Categorical variables were presented as frequencies with row and column percentages. Patients were divided into a young and an elderly group, according to the cut-off age (68 years, corresponding to patients' median age) for analysis. Categorical variables were compared between the groups (IDO2 low or IDO2 high) using Chi-square test or Fisher's exact test as appropriate. Odds Ratio (OR) was estimated when association was statistically significant.
Other causes of death were regarded as competing risk events in the patients' end-point. The cumulative incidence function (CIF) was compared between groups using Gray's method and was shown on a plot (20). Analysis of disease free survival (DFS) and overall survival (OS) were evaluated using a Fine and Gray model (competing risks regression in Supplementary Material 1) (21).
Continuous variables were categorized and the proportional hazards assumption of categorical variables was verified using a log-minus-log plot.
A p-value (p) < 0.05 was considered as statistically significant.
Statistical analyses were performed by STATA 15.1 (StataCorpLP, Collage Station TX, USA) (22).
Data about patients' series were shown in Table 1.
One hundred and ninety-one patients were eligible for the study. Patients were all Caucasian, the median age was 68 years (range 38–84), with a median follow-up period of 50 months (range 1–107 months). One hundred and thirty-seven (72%) patients were males; 175 (91%) were either current smokers or former smokers. Regarding the pathological staging classification, 101 cases (53%) belonged to stage I, whereas 90 (47%) patients were in stage II-III. Fifty-six (29%), 16 (8%) and 1 (0.5%) patients relapsed after surgery, presenting 1, 2, or 3 localizations, respectively. Moreover, 12 patients presented nodal metastasis, 10 of which with one or more that were synchronous and hematogenous. Sixty-four (34%) died from NSCLC (Table 1).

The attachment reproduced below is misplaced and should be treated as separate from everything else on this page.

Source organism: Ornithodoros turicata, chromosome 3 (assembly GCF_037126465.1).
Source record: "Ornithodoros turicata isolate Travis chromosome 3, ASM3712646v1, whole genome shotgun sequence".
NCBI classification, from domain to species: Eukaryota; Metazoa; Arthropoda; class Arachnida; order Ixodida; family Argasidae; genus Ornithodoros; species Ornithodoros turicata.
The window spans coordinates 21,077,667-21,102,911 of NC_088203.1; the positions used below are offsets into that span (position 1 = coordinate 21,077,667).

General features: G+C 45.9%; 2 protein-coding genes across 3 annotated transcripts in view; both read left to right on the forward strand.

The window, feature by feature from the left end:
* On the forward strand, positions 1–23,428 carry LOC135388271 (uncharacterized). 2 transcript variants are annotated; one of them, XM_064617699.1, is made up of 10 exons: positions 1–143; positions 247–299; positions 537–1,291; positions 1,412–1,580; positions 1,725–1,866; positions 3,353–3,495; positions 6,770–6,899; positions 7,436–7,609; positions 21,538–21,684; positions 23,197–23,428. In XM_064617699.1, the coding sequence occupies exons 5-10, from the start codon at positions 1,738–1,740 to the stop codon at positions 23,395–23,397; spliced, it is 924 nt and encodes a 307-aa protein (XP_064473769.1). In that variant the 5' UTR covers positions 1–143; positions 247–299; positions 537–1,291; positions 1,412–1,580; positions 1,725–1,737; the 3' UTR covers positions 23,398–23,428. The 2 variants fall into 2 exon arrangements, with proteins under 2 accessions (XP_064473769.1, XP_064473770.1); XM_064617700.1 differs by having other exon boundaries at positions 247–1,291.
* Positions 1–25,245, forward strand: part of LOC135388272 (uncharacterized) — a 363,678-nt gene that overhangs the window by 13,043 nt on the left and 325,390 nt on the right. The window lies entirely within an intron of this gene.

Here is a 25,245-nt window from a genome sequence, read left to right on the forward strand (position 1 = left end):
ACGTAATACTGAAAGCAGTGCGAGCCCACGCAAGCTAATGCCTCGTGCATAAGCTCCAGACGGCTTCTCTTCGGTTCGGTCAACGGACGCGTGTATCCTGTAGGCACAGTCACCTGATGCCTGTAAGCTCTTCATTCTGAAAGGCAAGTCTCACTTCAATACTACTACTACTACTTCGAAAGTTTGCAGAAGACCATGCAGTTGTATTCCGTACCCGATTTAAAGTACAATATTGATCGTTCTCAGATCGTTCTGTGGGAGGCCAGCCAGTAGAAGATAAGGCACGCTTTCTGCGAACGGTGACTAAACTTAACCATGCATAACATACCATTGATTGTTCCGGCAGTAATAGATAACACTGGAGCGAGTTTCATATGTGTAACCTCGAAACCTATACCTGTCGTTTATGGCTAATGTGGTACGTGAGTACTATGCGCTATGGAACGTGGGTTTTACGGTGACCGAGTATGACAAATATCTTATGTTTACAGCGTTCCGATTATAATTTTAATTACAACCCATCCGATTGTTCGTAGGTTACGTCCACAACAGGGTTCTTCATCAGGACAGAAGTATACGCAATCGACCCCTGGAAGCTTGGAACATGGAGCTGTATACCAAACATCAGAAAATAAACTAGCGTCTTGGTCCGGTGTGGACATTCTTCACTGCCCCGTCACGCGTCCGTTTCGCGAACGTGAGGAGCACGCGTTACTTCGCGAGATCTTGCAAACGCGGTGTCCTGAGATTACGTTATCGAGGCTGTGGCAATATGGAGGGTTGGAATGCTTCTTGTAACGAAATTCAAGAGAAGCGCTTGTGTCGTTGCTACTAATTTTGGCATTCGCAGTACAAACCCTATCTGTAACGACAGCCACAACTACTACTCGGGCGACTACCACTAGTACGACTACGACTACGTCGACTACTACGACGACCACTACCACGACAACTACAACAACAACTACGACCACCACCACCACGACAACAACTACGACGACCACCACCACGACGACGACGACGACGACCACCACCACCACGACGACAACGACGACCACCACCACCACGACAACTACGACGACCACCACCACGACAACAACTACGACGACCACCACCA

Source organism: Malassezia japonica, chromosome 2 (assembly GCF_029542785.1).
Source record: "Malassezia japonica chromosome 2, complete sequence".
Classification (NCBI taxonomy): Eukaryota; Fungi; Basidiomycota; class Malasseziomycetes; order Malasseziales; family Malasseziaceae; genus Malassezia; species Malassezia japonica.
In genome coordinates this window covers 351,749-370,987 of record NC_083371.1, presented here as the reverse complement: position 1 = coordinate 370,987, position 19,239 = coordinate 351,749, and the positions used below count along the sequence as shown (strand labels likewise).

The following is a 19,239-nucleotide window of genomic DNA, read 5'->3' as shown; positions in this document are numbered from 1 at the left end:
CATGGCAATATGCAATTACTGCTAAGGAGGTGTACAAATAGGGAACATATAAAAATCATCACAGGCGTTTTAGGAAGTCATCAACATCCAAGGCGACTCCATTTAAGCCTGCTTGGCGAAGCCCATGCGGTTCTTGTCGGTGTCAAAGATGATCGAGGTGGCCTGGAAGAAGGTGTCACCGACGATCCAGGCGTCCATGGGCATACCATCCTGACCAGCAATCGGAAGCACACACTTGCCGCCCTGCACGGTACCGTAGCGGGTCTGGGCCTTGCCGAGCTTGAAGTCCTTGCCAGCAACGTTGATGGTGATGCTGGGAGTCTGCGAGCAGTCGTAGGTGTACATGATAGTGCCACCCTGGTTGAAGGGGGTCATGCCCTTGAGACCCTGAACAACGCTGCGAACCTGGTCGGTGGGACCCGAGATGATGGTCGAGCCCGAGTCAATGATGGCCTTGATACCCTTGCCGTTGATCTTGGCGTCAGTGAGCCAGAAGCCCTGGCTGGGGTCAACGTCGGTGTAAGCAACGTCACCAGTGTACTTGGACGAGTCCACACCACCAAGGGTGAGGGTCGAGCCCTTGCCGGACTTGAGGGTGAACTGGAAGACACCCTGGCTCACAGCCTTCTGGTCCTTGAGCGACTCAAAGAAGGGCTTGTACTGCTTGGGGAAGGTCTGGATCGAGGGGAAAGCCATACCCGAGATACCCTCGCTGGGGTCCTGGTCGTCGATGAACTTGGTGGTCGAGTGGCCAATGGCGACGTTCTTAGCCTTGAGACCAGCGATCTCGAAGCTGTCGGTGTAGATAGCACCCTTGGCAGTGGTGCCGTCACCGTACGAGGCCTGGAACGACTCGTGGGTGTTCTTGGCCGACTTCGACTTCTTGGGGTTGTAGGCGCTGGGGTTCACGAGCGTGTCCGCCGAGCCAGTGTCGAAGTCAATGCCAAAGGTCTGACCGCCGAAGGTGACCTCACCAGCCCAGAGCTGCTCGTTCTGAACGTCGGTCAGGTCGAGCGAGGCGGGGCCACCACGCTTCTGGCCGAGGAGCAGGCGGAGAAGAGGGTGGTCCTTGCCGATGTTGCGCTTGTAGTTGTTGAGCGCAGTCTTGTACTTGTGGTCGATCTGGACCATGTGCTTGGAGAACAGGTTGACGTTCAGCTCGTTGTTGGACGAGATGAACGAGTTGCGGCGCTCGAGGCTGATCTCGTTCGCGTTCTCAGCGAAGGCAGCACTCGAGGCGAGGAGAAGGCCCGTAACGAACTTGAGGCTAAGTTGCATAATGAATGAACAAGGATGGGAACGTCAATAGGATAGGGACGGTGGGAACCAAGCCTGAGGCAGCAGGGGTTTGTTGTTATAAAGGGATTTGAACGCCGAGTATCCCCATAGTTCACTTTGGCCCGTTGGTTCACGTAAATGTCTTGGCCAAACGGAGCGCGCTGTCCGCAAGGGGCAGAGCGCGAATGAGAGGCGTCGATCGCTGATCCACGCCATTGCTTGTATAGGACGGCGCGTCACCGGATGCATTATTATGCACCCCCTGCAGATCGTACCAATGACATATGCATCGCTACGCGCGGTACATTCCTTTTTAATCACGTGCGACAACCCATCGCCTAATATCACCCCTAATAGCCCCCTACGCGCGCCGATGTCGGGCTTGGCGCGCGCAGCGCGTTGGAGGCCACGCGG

Data about pathological findings were summarized in Table 1.
Regarding histological characterization, the series was composed of 122 (64%) adenocarcinomas and 69 (36%) squamous cell carcinomas.
The most frequent predominant pattern of adenocarcinomas was the acinar (78; 64%).
Just over half of the adenocarcinomas (74; 61%) belonged to stage I, whereas the majority of squamous cell carcinomas (42; 61%) were in stage II-III.
IDO2 Immunohistochemical Analysis
Concerning IDO2 evaluation, the majority of the tumors (160 cases, 84%) belonged to the high expression group of this molecule, both among adenocarcinomas (112; 92%) and among squamous cell carcinomas (48; 70%, Table 1).
Most of the tumors (158; 83%) presented a membrane reinforcement of the stain (Figure 1A), with only 19 (12%) of those cases presenting a focal IDO2 labeling. In addition, 17 (11%) cases presented simultaneous cytoplasmic stains (Figure 1B) and, among these, only one had diffuse IDO2 expression. Eighty (51%) of the cases with only membranous immunostaining (which were 77–96% adenocarcinomas and 3–4% squamous cell carcinomas) presented IDO2 expression on the basolateral side of the tumor cellular membrane, with a reinforcement of the stain at the interface between tumor and stromal tissue and without an apical immunolabel (Figure 1C). Similarly, the immunostains presented a reinforcement at the interface between the tumor nest and healthy lung parenchima in 4 (6%) squamous cell carcinomas. Twenty cases (10%) also presented a nuclear pattern of staining (Figure 1D), most of which were in adenocarcinomas (19; 95%) seemed to highlight the nucleoli of the cells.